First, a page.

Moore’s law: Christmas PC 2004

Moore’s Law in the strict sense states that

The complexity for minimum component costs has increased at a rate of roughly a factor of two per year.
(from Intel.com)

In the broadest sense, it can be used to say any computer hardware grows exponentially at some rate (As Moore said: “if Gore invented the Internet, I invented the exponential”). It seems to be true for CPU speed, hard disk capacity, network bandwidth, RAM size … With some imagination it could even be true for laptop batteries: they double capacity every couple of decades (if we’re lucky). Eventhough some claim Moore’s Law is no longer valid, let’s just assume it still is.

In an effort to keep track of the effect of Moore’s law on our own desktop, I will list the typical 2004 Christmas computer. The computer we are talking about is not a budget PC (you can get a Celeron-based PC for less than 700€) nor a nec-plus-ultra workstation with SCSI disks, 2 Itanium processors and 4GB of RAM. It’s rather what would be listed as a ‘performance’ PC. Spending 1500€ (about $2000) this Christmas would get you:

  • Intel Pentium 4 3.2 GHz or Athlon 3200+
  • 512 MB RAM (e.g. DDR PC3200)
  • 128MB or 256MB graphical card (e.g. ATI Radeon X600, nVidia GeForce 6800)
  • 160GB S-ATA hard disk with 8MB buffer (e.g. Maxtor Pax Plus 9)
  • CD/DVD writer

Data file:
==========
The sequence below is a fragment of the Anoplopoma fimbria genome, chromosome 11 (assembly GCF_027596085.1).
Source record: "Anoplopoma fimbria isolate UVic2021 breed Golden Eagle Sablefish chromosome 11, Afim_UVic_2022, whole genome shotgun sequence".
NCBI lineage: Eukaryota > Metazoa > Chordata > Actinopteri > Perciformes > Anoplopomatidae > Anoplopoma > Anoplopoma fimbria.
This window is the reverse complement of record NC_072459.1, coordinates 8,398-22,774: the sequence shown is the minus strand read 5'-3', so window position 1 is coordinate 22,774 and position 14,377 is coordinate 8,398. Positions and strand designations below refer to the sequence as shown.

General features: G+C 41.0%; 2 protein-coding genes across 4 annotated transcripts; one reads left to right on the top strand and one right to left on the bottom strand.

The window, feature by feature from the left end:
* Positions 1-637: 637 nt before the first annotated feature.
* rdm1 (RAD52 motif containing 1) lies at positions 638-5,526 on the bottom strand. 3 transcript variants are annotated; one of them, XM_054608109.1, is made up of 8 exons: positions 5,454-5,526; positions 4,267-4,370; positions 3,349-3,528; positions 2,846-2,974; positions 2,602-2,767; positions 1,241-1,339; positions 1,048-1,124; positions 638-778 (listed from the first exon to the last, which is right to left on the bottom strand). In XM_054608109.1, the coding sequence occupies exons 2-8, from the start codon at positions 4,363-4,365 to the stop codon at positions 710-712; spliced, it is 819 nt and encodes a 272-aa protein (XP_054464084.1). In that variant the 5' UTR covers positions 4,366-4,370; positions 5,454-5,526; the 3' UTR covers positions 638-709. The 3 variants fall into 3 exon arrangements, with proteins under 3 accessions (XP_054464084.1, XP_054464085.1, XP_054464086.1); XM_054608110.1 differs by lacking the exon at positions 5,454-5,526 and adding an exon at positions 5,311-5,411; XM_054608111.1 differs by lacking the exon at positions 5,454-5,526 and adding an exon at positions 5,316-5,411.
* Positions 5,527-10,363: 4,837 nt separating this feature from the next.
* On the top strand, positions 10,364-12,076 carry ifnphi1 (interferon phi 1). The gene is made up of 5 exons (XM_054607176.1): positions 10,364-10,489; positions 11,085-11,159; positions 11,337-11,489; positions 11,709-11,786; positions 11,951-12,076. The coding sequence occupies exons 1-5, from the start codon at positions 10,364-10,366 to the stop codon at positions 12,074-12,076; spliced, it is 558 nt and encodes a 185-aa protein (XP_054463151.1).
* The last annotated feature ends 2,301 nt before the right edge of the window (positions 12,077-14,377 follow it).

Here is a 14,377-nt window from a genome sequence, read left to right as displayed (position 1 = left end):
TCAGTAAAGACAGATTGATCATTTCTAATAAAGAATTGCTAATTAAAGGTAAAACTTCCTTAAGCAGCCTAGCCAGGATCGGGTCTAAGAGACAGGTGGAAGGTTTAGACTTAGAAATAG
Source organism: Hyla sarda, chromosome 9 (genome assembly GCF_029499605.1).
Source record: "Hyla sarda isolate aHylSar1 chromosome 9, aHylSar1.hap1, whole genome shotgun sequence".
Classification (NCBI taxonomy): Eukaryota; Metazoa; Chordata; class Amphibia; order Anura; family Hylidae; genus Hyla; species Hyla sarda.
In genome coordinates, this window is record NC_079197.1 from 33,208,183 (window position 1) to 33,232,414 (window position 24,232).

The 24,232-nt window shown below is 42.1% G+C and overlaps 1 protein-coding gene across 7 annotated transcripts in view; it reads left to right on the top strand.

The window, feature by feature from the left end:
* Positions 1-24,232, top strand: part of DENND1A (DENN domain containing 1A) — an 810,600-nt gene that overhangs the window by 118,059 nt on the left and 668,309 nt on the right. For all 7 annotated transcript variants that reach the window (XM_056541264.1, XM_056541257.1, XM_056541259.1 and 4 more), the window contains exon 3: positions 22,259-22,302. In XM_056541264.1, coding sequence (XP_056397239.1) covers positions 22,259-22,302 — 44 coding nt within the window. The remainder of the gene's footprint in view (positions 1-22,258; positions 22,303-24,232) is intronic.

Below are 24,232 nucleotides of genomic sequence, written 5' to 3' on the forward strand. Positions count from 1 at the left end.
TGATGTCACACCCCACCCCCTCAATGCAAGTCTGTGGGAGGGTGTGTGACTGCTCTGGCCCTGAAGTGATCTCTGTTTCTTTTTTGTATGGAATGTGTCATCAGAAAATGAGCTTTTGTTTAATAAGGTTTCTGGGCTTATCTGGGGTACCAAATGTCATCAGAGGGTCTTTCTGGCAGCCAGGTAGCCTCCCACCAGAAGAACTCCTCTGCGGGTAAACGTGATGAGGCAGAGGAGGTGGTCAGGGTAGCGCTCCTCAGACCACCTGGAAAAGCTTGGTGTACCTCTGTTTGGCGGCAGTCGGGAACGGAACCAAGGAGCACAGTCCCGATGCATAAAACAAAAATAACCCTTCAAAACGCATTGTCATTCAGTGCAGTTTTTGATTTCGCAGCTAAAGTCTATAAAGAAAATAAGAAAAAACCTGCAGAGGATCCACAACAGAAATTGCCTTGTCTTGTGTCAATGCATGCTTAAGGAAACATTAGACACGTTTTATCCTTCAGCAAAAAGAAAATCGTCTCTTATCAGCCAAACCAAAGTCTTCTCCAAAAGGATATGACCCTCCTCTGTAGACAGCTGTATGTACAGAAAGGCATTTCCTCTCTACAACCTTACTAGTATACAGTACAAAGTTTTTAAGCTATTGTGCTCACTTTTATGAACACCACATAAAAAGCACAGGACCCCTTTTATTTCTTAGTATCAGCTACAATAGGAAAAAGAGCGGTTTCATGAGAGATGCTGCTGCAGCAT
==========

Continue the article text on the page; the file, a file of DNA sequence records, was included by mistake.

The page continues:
• 6 USB 2.0, 1 FireWire
  • 5.1 sound card
  • 7-in-1 memory card reader
  • Gigabit Ethernet
  • 350 watt power supply
  • 17″ LCD monitor (1280×1024)
  • Windows XP Home
  • Wireless optical keyboard + mouse

(from pcmagazine.be Dec 2004)

Blast from the past: 3 years ago (Jan 2002) a ‘performance’ PC was more like 2000€ and looked like this:

  • Pentium 4 2GHz (17% increase per year)
  • 256MB RAM (25% increase per year)
  • 64MB graphical card (25% increase per year)
  • 60GB hard disk (40% increase per year)
  • DVD-ROM + CD-RW
  • a 56K/V92 modem (!)
  • 100Mbps Ethernet (these things go in steps of 10X)
  • Keyboard + mouse with(!) scroll-button
  • 17″ CRT monitor (same size, only now they’re thinner)
  • Windows XP Home (yes, it’s that old!)

(from pcmagazine.be Jan 2002)
If anyone can come up with numbers for Christmas 1998, that would be great!)

So let’s see what Santa brings us for Christmas 2005!

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